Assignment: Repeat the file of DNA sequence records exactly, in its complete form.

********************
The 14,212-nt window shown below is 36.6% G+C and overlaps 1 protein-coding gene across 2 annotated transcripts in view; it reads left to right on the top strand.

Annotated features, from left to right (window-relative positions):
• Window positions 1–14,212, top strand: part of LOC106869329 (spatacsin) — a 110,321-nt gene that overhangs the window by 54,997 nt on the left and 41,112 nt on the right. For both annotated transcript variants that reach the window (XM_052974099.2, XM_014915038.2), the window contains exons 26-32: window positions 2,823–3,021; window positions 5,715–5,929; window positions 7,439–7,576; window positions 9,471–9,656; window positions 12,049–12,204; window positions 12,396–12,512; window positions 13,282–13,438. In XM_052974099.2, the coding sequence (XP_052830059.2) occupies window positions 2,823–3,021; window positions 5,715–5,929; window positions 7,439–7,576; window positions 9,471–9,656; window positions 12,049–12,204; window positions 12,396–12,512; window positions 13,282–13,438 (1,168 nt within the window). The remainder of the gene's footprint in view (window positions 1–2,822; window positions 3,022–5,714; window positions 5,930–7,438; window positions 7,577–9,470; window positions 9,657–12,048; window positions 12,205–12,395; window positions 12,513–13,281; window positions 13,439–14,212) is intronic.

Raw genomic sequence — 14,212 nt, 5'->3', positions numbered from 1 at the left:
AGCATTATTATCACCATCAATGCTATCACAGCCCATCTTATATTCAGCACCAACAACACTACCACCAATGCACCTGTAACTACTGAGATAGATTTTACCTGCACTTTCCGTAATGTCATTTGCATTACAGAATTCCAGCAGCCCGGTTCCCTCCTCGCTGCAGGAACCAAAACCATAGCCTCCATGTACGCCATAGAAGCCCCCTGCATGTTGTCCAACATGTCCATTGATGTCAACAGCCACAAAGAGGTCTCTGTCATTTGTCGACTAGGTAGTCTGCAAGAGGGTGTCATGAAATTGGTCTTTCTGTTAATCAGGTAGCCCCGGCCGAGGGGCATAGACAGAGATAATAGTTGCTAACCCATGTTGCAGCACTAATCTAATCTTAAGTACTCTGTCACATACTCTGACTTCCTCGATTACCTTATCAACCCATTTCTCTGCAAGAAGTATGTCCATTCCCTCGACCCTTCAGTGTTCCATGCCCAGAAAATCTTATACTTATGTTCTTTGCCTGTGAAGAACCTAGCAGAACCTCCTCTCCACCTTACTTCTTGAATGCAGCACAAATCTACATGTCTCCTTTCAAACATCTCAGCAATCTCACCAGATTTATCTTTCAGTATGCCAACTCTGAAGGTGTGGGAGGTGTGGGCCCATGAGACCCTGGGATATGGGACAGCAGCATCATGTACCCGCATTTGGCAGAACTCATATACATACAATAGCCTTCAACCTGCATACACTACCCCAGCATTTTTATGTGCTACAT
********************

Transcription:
The 14,212-nt window shown below is 36.6% G+C and overlaps 1 protein-coding gene across 2 annotated transcripts in view; it reads left to right on the top strand.

Annotated features, from left to right (window-relative positions):
• Window positions 1–14,212, top strand: part of LOC106869329 (spatacsin) — a 110,321-nt gene that overhangs the window by 54,997 nt on the left and 41,112 nt on the right. For both annotated transcript variants that reach the window (XM_052974099.2, XM_014915038.2), the window contains exons 26-32: window positions 2,823–3,021; window positions 5,715–5,929; window positions 7,439–7,576; window positions 9,471–9,656; window positions 12,049–12,204; window positions 12,396–12,512; window positions 13,282–13,438. In XM_052974099.2, the coding sequence (XP_052830059.2) occupies window positions 2,823–3,021; window positions 5,715–5,929; window positions 7,439–7,576; window positions 9,471–9,656; window positions 12,049–12,204; window positions 12,396–12,512; window positions 13,282–13,438 (1,168 nt within the window). The remainder of the gene's footprint in view (window positions 1–2,822; window positions 3,022–5,714; window positions 5,930–7,438; window positions 7,577–9,470; window positions 9,657–12,048; window positions 12,205–12,395; window positions 12,513–13,281; window positions 13,439–14,212) is intronic.

Raw genomic sequence — 14,212 nt, 5'->3', positions numbered from 1 at the left:
AGCATTATTATCACCATCAATGCTATCACAGCCCATCTTATATTCAGCACCAACAACACTACCACCAATGCACCTGTAACTACTGAGATAGATTTTACCTGCACTTTCCGTAATGTCATTTGCATTACAGAATTCCAGCAGCCCGGTTCCCTCCTCGCTGCAGGAACCAAAACCATAGCCTCCATGTACGCCATAGAAGCCCCCTGCATGTTGTCCAACATGTCCATTGATGTCAACAGCCACAAAGAGGTCTCTGTCATTTGTCGACTAGGTAGTCTGCAAGAGGGTGTCATGAAATTGGTCTTTCTGTTAATCAGGTAGCCCCGGCCGAGGGGCATAGACAGAGATAATAGTTGCTAACCCATGTTGCAGCACTAATCTAATCTTAAGTACTCTGTCACATACTCTGACTTCCTCGATTACCTTATCAACCCATTTCTCTGCAAGAAGTATGTCCATTCCCTCGACCCTTCAGTGTTCCATGCCCAGAAAATCTTATACTTATGTTCTTTGCCTGTGAAGAACCTAGCAGAACCTCCTCTCCACCTTACTTCTTGAATGCAGCACAAATCTACATGTCTCCTTTCAAACATCTCAGCAATCTCACCAGATTTATCTTTCAGTATGCCAACTCTGAAGGTGTGGGAGGTGTGGGCCCATGAGACCCTGGGATATGGGACAGCAGCATCATGTACCCGCATTTGGCAGAACTCATATACATACAATAGCCTTCAACCTGCATACACTACCCCAGCATTTTTATGTGCTACAT